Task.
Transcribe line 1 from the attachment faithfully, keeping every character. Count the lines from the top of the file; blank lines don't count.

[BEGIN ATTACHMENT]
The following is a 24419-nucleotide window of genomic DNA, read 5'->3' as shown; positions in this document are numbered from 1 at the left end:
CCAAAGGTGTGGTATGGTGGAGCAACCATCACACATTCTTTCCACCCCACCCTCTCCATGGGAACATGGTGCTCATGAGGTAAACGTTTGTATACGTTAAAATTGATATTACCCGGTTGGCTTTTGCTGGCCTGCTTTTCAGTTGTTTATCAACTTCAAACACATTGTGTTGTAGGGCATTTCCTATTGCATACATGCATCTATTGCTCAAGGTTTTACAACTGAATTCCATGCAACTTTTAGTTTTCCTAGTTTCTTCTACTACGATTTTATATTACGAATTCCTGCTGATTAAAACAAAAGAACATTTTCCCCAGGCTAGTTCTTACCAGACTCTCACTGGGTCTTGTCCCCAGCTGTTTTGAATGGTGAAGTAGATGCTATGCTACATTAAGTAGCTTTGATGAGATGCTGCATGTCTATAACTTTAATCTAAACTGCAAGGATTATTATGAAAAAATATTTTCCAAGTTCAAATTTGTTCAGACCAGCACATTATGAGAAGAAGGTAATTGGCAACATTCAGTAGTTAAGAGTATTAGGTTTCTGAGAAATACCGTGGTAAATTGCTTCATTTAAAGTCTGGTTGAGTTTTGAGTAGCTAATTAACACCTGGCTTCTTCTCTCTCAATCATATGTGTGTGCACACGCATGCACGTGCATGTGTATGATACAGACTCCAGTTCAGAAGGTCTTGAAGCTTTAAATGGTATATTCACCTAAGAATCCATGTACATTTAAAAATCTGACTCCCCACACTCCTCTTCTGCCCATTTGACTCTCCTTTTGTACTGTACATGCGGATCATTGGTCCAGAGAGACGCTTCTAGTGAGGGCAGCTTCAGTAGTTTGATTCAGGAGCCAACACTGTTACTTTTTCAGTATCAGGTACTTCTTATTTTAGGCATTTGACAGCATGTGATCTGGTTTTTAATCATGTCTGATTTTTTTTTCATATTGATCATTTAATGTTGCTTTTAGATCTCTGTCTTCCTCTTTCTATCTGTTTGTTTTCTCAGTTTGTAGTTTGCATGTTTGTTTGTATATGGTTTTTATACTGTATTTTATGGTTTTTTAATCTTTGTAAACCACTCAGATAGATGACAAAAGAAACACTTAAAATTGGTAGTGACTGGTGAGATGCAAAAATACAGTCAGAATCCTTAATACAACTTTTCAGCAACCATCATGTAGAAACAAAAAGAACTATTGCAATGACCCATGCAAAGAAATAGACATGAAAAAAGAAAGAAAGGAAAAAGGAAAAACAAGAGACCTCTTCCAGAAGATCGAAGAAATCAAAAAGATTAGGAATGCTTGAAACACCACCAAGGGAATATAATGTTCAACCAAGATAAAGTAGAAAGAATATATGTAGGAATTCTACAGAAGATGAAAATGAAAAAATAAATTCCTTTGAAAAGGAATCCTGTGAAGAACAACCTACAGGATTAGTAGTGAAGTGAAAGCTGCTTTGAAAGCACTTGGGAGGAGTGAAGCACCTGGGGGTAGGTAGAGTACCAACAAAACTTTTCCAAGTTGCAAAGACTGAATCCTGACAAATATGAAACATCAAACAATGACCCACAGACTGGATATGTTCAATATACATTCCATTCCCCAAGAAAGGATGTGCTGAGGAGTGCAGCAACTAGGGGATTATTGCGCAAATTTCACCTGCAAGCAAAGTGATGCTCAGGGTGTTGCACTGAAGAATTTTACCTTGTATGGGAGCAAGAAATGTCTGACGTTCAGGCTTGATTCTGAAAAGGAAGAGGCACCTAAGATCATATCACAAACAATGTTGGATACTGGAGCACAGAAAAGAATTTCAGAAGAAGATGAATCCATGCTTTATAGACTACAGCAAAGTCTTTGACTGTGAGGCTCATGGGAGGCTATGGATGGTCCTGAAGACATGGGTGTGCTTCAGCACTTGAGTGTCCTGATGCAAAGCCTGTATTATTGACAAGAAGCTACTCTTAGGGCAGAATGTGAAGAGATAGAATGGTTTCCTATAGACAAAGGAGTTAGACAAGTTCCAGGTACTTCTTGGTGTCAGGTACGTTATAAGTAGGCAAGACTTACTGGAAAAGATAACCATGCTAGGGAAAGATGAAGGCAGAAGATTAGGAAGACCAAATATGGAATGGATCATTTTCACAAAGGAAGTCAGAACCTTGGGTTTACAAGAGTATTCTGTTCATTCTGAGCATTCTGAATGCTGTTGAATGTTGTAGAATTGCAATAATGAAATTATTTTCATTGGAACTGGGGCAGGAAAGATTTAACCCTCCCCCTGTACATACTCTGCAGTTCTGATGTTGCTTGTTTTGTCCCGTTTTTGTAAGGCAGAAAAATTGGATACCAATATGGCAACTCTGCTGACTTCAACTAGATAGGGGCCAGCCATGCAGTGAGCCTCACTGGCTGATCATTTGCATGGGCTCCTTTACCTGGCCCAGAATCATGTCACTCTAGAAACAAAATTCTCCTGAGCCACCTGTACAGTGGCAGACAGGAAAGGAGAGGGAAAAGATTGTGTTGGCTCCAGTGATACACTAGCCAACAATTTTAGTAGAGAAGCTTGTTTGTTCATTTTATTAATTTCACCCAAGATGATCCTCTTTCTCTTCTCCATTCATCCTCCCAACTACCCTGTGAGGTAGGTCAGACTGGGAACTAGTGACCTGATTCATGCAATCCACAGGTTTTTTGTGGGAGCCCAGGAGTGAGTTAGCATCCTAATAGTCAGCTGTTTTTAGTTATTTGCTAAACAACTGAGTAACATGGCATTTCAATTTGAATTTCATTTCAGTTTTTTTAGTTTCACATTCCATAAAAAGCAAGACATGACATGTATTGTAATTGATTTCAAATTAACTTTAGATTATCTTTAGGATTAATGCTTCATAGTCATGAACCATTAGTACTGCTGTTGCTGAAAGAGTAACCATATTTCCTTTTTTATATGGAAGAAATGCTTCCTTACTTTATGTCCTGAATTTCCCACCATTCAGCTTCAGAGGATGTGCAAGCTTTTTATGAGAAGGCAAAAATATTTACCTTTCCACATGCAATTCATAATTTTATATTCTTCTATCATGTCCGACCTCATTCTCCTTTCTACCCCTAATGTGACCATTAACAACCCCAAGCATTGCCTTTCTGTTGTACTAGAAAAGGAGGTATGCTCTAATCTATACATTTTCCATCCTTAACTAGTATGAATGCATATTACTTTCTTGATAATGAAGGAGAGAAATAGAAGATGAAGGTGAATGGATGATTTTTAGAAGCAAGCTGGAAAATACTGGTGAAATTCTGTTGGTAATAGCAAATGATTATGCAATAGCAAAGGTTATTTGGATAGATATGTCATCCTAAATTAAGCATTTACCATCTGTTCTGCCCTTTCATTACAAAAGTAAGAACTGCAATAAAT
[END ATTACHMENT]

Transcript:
The following is a 24419-nucleotide window of genomic DNA, read 5'->3' as shown; positions in this document are numbered from 1 at the left end: